Spread Joy with a Heart Tree

In 2010, I read an article in StyleBlueprint about a heart tree created by my smart and beautiful friend, Martha Ivester. I’ve been thinking about “hearting a tree” ever since. Last week, Martha posted instructions for how to make the heart pillows on Facebook. It was just the inspiration I needed to get started.

The tradition of hearting a tree started at Martha’s former church, The Parish of the Epiphany, in Winchester, Massachusetts. At first, parishioners hearted a tree by their church. Soon after, parishioners started hearting trees anonymously at night at the homes of friends and shut-ins who needed a boost of good cheer.

“The most important aspect of making hearts is to gift them to someone,” said Martha. “One of my favorite memories of Nashville was the year eight moms and their children gathered together for two mornings of heart-making for friends who needed cheering up. We hearted a tree for a friend who lost a parent, for another who had a sick child, and for another who was going through treatment for cancer. The experience created a sweet moment of community and connection.” Martha currently lives in Copenhagen and still hangs hearts in front of her house for Valentine’s Day.

Thus inspired, I decided it was a good weekend to spread a little winter cheer on my street. My first task was to find a heart template; Google to the rescue! I chose two different sized hearts- a stout one and a long one. The stout heart image came from here.

I printed the hearts onto 8″ x 11″ sheets of card stock.

By the time I made the hearts and filled them with fiber, they looked like this sizewise.

Next, I searched the house for fabric. I recycled a bright orange tee-shirt,

a few of my husband’s tired-looking cotton shirts,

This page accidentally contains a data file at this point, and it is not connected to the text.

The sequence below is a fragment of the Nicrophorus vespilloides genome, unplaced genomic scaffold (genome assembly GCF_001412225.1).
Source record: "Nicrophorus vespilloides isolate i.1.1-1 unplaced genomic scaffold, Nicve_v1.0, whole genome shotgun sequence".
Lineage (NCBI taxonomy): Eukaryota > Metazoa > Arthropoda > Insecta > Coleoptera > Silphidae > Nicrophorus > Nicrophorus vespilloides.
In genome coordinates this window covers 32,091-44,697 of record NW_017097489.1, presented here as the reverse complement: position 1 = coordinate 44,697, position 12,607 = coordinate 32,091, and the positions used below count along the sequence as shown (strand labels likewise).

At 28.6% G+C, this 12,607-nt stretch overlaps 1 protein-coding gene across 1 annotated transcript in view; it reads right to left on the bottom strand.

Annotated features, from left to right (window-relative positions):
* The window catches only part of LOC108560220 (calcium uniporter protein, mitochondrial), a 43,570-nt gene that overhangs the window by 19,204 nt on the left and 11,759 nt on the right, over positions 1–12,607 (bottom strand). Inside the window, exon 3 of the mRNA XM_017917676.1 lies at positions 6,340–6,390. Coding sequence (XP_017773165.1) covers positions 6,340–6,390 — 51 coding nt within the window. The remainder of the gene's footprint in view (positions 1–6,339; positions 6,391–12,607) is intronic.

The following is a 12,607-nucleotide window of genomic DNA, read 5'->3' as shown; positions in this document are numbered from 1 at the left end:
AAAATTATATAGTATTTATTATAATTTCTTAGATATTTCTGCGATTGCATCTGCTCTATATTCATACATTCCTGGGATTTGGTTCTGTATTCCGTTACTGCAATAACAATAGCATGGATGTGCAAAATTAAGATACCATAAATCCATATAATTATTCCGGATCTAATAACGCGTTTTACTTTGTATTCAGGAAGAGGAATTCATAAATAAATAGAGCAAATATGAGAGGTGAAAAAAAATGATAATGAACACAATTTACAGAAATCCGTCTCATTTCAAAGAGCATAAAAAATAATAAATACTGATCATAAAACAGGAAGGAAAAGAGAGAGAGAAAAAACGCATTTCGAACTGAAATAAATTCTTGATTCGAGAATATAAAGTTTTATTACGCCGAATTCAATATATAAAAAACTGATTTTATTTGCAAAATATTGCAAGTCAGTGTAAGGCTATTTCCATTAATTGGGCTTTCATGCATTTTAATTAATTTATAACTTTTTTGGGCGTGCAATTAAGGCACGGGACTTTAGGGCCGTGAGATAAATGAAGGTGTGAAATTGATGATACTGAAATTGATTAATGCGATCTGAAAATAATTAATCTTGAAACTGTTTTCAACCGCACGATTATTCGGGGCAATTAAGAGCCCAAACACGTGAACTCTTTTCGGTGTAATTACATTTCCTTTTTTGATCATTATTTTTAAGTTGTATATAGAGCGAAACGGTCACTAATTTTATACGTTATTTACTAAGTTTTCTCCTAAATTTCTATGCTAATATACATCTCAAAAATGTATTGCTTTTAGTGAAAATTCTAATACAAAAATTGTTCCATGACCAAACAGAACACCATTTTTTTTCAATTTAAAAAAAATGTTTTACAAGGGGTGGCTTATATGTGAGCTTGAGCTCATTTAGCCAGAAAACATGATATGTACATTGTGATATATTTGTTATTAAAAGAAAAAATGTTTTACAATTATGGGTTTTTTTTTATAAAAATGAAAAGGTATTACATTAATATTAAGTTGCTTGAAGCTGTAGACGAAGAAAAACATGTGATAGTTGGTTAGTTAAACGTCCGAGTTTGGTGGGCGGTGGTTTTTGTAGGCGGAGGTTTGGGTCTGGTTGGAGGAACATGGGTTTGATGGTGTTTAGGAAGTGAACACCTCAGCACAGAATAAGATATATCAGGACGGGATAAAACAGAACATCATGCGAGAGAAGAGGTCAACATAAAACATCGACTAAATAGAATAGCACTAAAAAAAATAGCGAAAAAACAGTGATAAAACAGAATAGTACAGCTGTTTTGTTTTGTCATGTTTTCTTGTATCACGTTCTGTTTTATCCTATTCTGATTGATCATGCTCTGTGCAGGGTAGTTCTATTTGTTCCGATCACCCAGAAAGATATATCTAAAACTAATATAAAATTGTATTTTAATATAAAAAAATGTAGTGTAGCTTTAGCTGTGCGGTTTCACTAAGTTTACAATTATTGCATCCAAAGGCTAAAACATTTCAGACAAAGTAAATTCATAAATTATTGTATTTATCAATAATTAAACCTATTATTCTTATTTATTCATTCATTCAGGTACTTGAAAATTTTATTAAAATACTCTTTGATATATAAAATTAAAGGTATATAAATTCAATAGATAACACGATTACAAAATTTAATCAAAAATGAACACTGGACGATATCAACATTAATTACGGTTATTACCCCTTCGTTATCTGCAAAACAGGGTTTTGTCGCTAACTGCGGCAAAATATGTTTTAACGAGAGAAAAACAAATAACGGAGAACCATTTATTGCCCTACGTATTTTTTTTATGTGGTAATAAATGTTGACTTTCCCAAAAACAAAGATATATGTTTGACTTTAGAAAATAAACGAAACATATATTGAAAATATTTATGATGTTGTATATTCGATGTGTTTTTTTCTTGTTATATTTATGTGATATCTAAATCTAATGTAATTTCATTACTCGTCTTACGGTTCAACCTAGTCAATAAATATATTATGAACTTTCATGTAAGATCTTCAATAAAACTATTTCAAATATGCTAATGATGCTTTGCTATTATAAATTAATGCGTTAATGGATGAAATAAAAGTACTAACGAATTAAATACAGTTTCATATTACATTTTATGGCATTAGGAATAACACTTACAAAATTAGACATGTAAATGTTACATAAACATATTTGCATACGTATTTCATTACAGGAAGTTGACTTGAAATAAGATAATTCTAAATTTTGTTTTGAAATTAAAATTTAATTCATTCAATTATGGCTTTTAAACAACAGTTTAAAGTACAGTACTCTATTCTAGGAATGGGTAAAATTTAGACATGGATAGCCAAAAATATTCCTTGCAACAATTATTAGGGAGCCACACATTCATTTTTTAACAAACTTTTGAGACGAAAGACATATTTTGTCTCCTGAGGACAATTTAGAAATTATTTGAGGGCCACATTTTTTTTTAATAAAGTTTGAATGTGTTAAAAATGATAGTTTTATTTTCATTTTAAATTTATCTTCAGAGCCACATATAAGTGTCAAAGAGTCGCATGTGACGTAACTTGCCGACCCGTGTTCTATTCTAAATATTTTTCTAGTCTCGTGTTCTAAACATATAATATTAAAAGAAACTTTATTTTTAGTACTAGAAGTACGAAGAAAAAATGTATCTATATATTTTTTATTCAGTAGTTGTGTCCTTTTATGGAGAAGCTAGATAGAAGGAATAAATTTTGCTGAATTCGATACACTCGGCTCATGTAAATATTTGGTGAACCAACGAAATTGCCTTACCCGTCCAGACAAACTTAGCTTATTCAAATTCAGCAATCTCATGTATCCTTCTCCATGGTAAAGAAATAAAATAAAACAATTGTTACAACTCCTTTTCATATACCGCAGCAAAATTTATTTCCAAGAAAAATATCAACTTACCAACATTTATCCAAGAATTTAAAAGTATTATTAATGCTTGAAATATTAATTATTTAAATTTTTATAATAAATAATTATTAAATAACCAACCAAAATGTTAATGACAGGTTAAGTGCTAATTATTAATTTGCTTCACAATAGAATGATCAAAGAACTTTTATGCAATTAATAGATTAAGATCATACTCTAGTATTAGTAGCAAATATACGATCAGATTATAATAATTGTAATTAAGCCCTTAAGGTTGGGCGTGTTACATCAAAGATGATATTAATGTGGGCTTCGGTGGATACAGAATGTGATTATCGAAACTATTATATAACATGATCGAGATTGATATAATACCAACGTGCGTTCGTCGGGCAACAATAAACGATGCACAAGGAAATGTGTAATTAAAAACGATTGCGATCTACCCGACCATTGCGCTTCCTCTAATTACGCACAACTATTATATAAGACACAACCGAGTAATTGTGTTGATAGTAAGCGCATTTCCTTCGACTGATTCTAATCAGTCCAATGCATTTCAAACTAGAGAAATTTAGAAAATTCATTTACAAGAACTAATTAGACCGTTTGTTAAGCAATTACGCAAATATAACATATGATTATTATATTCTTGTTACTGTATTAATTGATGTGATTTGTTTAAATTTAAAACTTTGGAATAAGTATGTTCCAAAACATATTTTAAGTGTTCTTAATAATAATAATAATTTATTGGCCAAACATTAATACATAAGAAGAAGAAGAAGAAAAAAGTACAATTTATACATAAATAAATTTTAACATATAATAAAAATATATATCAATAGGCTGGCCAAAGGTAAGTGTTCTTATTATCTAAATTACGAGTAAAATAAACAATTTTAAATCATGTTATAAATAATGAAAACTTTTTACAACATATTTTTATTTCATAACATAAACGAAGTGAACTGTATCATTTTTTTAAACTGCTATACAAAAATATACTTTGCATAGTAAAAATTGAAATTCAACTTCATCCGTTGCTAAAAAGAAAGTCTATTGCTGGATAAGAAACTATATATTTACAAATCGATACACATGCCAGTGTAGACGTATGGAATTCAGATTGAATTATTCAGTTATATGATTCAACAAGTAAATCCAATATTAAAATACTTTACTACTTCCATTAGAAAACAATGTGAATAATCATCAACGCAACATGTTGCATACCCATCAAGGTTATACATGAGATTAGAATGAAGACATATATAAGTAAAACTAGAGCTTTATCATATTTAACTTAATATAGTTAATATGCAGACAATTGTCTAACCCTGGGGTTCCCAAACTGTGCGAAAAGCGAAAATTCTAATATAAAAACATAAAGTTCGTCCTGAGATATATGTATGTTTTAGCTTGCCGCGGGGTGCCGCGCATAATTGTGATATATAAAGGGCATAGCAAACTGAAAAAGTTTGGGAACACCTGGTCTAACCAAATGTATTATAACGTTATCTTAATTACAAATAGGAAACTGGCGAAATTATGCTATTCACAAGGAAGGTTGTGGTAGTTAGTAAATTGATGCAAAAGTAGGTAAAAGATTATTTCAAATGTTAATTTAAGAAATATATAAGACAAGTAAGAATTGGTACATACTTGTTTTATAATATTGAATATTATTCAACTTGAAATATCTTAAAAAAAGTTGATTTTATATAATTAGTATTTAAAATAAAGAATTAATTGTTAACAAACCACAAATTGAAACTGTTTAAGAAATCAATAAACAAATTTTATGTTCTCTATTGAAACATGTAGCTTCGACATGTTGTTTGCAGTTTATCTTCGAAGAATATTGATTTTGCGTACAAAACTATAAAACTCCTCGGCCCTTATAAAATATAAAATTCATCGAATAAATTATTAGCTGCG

my kids’ old bandanas, and leftover fabric from various craft projects. The only item I had to purchase were the three bags of polyester filling.

To get started, lay out a piece of folded-over fabric with right sides facing each other. Trace the heart image onto the wrong side of the fabric with a marker. I aimed to get 3-5 hearts from each piece of fabric.

Next, use straight pins to hold the two pieces of fabric together before cutting them.

Sew the hearts together, leaving a two-inch opening on one edge of the heart. Be sure to double back over the stitching, so the stitches don’t unravel.

Using sharp scissors, cut little slits into the seam allowance around the heart’s curved edges to make it easier for the heart to lay flat once it is turned right side out.

Do the same around the pointed edge of the heart.

Turn the fabric right side out. Use a slim, smooth, pointy object to push out the point of the heart. I used the dull end of a paintbrush.

Fill each heart with polyester fiber.

Sew up the opening from where you inserted the filling.

I traced the heart image onto 15 hearts, then pinned all of them, then cut, sewed, snipped, turned them right side out, stuffed them with fiber, and hand-sewed all the openings shut — assembly-line style. It helped speed up the construction process.

Cut 36-inch strips of heavy-duty string to hang the hearts on the trees. I chose a thick cotton yarn that would not snap when tugged at. I used an embroidery needle to poke through the pillow and make the knot.

Martha likes to finger knit or crochet a chain-stitched string with colorful yarns when she makes hearts.

Attach a pillow to each end of the string.

Hang them on a tree and brighten someone’s day, including your own!

PS: No worries if your fabric print comes out upside down!

PPS: You may notice that the heart-opening is at the top of the heart in some of the photos. After I made the first few hearts, I moved the opening to the side of the heart. It was much easier to sew up that way.

Related Stories:
My Favorite Rollout Butter Cookies

 How to Make Royal Icing and Decorate Cookies

Chocolate Birthday or Valentine’s Day Cake

Lily’s Red Velvet Cake

Follow Judy’s Chickens on Instagram and Pinterest @JudysChickens.

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© 2014-2021 Judy Wright. All rights reserved. Photos, videos, and text may not be reproduced without the written consent of Judy Wright.

Seed Starting in Recycled Milk Jugs @JudysChickens

Last spring, while visiting my friend Mary’s vegetable garden, I spied this group of milk jugs planted with vegetable seedlings.

Mary said she started using recycled milk jugs to start seeds when she saw another gardener doing so. We, gardeners, enjoy learning from each other!

The beauty of milk jug sprouting is once you plant seeds, moisten the soil, and tape up the sides, you can pretty much ignore the emerging seedlings until they are ready to be transplanted; no need for babysitting. The almost closed system keeps moisture in and uses the warmth of sunlight to nudge seeds from dormancy to germination. It is an efficient, green, portable, fun, easy-peasy way to start seeds.